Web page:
The Federal Communications Commission (FCC) has officially launched its new Space Bureau and Office of International Affairs following the publication of the departments in the Federal Register. The move sees the International Bureau replaced by two new offices, which will focus on international telecommunications policies and the expanding field of space communications. It comes a few months after FCC drew up proposals to set up a Space Bureau to meet the dynamics of the growing satellite industry.
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FCC Leadership Appoints Heads of New Bureaus
FCC Chairwoman Jessica Rosenworcel praised the agency's staff at a launch event, and announced leadership appointments for the new bureaus. Julie Kearney will head up the Space Bureau, Ethan Lucarelli will lead the Office of International Affairs, Ronald Repasi will head the Office of Engineering and Technology, and Joel Taubenblatt will be Chief of the Wireless Telecommunications Bureau.
According to Rosenworcel, the FCC's professionals will interface with international counterparts, modernize satellite and orbital debris rules, review license requests for undersea cables, and much more.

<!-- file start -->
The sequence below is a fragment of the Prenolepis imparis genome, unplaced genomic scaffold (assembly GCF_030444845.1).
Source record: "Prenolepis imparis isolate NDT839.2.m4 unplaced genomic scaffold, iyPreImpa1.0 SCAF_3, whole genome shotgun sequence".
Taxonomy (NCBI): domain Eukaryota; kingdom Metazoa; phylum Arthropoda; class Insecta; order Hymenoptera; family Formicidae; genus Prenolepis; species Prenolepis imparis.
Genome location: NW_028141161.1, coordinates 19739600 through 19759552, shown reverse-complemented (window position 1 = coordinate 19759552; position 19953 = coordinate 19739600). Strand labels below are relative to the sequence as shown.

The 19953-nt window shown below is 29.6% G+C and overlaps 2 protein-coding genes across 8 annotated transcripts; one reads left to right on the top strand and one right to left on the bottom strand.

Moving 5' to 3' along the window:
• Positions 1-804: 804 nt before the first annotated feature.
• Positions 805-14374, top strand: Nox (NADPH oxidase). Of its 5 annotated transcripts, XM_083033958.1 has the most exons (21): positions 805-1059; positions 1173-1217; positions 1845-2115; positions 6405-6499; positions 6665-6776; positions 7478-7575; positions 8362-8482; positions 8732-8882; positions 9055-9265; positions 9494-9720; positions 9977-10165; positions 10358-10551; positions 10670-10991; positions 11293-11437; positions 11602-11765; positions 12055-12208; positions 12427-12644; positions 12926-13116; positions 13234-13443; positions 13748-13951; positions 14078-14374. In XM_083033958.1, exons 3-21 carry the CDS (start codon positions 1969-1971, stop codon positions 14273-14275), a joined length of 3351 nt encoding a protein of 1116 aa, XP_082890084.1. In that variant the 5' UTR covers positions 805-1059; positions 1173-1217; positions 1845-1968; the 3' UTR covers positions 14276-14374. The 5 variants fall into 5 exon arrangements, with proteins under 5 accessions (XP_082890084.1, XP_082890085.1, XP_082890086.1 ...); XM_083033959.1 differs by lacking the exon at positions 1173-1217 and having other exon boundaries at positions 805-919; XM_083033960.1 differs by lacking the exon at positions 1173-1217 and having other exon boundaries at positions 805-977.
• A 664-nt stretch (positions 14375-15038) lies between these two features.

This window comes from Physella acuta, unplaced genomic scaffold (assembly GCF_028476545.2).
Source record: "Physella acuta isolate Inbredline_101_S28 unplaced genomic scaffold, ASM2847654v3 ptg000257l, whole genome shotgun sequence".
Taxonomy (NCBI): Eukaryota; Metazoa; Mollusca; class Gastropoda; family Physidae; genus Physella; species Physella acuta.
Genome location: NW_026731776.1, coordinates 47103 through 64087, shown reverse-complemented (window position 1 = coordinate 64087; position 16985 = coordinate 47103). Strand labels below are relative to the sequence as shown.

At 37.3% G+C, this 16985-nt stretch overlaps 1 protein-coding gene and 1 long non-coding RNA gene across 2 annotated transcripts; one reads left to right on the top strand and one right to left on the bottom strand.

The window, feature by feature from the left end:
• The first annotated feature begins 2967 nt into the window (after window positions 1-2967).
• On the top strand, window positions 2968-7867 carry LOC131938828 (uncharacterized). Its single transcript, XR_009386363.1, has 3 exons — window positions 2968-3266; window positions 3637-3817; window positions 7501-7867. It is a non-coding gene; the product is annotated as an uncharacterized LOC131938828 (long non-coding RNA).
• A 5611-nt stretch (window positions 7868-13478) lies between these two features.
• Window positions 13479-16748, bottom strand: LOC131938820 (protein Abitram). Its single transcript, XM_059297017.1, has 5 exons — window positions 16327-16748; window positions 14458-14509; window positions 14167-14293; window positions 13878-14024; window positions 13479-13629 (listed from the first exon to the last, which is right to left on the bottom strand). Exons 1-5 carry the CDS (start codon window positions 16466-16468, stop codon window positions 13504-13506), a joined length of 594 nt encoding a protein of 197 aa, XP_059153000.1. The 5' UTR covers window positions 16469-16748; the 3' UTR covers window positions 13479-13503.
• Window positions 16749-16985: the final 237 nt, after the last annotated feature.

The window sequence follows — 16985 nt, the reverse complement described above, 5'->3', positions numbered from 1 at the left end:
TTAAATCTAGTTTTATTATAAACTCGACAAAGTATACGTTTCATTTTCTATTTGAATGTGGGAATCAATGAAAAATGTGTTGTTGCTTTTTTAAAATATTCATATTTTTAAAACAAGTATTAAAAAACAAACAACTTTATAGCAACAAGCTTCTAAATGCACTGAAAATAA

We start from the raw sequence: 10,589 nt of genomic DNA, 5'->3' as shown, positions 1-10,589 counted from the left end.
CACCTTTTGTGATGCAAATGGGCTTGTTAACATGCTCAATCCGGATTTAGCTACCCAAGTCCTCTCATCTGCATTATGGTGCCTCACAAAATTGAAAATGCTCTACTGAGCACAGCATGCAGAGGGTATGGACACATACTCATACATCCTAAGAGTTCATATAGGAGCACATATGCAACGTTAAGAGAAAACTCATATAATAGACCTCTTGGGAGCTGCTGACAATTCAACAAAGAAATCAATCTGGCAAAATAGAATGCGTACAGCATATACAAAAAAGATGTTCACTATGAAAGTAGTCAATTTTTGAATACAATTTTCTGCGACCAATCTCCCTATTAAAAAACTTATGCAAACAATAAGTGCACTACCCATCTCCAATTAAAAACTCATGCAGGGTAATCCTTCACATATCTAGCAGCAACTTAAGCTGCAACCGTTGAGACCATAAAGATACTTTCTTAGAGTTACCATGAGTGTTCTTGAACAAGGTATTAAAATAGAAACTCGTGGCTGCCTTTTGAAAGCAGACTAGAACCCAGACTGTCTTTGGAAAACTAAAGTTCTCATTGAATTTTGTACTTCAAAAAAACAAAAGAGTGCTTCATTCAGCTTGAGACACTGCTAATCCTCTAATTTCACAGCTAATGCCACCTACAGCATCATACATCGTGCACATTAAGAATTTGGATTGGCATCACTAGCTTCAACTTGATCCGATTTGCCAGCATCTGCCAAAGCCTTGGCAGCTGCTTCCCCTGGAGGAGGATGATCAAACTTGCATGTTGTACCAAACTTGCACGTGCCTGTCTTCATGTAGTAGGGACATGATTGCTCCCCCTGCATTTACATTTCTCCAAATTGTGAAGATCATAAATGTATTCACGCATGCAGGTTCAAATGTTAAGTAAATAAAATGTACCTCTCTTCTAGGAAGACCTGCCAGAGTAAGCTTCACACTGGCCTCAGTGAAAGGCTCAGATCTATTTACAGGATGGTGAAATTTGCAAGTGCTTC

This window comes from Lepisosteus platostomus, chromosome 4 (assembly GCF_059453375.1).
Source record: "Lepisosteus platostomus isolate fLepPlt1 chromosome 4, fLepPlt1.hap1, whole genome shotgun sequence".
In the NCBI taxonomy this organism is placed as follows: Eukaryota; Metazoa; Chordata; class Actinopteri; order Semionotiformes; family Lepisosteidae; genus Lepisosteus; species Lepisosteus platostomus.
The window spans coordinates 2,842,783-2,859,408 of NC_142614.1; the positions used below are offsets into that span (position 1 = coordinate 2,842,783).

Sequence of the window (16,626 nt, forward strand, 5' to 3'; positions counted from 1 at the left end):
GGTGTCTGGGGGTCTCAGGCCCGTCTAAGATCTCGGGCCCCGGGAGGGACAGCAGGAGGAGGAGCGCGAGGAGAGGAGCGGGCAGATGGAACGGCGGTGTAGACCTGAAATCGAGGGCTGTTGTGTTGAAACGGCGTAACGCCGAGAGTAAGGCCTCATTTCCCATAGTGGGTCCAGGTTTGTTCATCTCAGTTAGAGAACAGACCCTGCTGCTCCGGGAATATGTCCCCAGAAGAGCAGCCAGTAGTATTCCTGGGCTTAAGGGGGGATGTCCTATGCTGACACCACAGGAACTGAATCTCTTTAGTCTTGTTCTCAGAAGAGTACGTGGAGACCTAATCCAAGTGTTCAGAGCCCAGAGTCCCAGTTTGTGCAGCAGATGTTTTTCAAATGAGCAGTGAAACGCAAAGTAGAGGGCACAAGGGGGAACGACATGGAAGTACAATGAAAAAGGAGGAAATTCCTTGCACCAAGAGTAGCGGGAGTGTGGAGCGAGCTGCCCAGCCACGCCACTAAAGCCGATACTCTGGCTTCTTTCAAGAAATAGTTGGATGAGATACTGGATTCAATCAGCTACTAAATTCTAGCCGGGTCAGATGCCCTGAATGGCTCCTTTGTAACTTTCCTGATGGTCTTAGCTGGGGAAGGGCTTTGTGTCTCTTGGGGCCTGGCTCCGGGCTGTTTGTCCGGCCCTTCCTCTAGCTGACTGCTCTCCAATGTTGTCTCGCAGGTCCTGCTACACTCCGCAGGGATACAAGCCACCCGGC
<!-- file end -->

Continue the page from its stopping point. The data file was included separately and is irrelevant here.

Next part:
The move to establish these two departments is aimed at keeping pace with the rapid changes taking place in the telecommunications sector, as more services are moving online, and as communication between countries becomes increasingly important.
New Departments Aim to Keep Pace with Changes in Telecommunications Sector
FCC Chairwoman Jessica Rosenworcel highlighted the crucial role that satellite connectivity plays in supporting economic success and improving quality of life, saying that the FCC has made these changes to meet the needs of space innovation. The International Bureau will become two separate, cooperative units within the agency.
The Space Bureau
The Space Bureau will lead policy and licensing matters related to satellite and space-based communications and activities, authorizing satellite and earth station systems and serving as the FCC's focal point for coordination with other US government agencies on matters of space policy and governance.
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The Office of International Affairs
The Office of International Affairs will be responsible for the Commission's engagement with foreign and international regulatory authorities, implementing policies to facilitate competition and foreign investment in US international telecommunications markets while addressing national security, law enforcement, foreign policy, and trade policy concerns.
It will oversee the FCC's global participation in international and multilateral conferences, regional organizations, cross-border negotiations, and international standard-setting efforts.
With the new bureaus in place, the FCC will be better equipped to respond to the challenges facing the telecommunications sector, as well as to keep up with new technological advancements in the field.